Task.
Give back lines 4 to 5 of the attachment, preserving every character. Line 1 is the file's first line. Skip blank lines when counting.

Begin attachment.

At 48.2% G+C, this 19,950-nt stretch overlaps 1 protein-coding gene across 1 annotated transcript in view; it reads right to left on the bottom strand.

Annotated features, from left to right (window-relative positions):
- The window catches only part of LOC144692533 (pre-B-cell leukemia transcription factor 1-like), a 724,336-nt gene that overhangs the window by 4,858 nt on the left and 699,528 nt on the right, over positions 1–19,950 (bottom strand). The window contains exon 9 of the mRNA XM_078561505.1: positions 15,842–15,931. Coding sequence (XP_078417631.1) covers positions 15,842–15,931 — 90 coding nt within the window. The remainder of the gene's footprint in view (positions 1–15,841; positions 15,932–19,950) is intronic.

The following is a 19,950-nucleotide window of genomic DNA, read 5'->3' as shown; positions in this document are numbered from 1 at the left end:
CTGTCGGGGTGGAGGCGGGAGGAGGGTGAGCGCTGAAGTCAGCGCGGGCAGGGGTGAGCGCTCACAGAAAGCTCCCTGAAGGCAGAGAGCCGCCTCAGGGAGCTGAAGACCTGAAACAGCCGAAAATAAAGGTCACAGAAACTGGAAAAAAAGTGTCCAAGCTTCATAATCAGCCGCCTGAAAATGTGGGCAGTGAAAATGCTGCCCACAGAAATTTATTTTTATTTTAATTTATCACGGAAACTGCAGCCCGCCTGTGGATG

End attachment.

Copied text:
The following is a 19,950-nucleotide window of genomic DNA, read 5'->3' as shown; positions in this document are numbered from 1 at the left end:
CTGTCGGGGTGGAGGCGGGAGGAGGGTGAGCGCTGAAGTCAGCGCGGGCAGGGGTGAGCGCTCACAGAAAGCTCCCTGAAGGCAGAGAGCCGCCTCAGGGAGCTGAAGACCTGAAACAGCCGAAAATAAAGGTCACAGAAACTGGAAAAAAAGTGTCCAAGCTTCATAATCAGCCGCCTGAAAATGTGGGCAGTGAAAATGCTGCCCACAGAAATTTATTTTTATTTTAATTTATCACGGAAACTGCAGCCCGCCTGTGGATG